On Sunday morning after a brief trip to Arcot where I observed 2 Little Egrets and 2 Grasshopper Warblers I headed up to Big Waters for a check of the Dipping Pond. To my delight there was a Southern Hawker just emerging from its Exuviae. It was now about 07.50 and I started taking pics, unfortunately it was a dark morning and they were in a dark (note to one's self, must stop using 2 adjectives, specially when they are the same, in one sentence) corner but with my amazing "photographic skills" I managed to produce the following record which I stopped at approx 09.30 to go for an amble round with Alan and Ian.
Just after this pic I realised my batteries were running low so ran (ambled) back to the car and then realised that I had dropped my keys somewhere so 10mins frantic searching later when I found them lying by the side of the pond within 2inches of the water I was slightly, to say the least, relieved. Top Tip No 1 - If you are taking pics lying, kneeling or in some other non natural posture then make sure you have zipped pockets. Anyway this little upset made me miss the Hawker getting out completely and flipping over (sob sob).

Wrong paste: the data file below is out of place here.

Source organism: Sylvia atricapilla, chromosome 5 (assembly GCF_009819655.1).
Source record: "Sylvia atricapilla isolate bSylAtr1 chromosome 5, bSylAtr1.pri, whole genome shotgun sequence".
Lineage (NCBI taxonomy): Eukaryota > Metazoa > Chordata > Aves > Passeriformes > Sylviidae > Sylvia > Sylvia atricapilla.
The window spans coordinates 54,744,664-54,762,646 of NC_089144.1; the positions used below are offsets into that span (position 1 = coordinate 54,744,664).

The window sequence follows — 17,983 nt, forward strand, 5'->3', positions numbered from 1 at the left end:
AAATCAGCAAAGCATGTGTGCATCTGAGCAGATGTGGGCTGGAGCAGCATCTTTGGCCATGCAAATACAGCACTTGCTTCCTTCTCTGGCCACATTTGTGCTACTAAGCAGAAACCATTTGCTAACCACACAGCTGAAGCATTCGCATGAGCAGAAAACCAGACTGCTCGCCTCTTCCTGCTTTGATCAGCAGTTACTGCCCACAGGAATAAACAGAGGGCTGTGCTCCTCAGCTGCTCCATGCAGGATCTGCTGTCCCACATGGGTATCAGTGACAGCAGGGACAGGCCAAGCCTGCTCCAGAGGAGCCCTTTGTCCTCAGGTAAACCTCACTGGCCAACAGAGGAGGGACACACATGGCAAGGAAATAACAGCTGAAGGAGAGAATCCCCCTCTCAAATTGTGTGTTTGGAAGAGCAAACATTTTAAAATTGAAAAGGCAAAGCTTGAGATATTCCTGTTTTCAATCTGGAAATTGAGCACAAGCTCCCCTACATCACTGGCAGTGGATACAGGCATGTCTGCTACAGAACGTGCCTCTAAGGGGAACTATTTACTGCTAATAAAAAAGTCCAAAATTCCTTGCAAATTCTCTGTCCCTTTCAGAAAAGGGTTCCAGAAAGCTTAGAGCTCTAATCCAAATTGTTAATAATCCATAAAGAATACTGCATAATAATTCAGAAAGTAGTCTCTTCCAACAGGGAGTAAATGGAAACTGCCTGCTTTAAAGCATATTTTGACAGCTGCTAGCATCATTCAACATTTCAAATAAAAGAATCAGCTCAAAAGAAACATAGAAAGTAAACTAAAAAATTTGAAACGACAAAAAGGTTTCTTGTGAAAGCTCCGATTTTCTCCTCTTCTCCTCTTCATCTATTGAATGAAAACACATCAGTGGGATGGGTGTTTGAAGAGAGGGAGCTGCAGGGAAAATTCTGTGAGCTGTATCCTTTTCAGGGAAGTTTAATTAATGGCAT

At this stage it hadnt done anything for about 10mins so we all set of on our walk with me expecting it to take about hour or just over which according to the book would be enough time for the wings to dry completely and for it to settle for a while. The walk got extended and we ended up doing the big circuit nearly up to Dinnington and with the stops to ooh and ahh at all the things we saw, and there were a couple, it was a tad over 3hrs before we returned to the pool. Unfortunately the Hawker had departed but I did see one flying about but not being a Hawker myself I couldn't confirm it was the same one.
I also took several short videos (saves me editing long ones) which I will bore all 2 of my readers with in my next post after I have looked at them myself to see if they up to my usual Conrad L. Hall standard (not a relation unfortunately).
ps. was out with John A (Sedgedunum Warbler) at St Marys last night seawatching (along with the rest of the Northumberland Birders going by the reports of Storm Petrels on Bird Guides) and saw 4 of these delightful creatures, 2 of which were very close in. Might even pop back tonight as conditions seem right also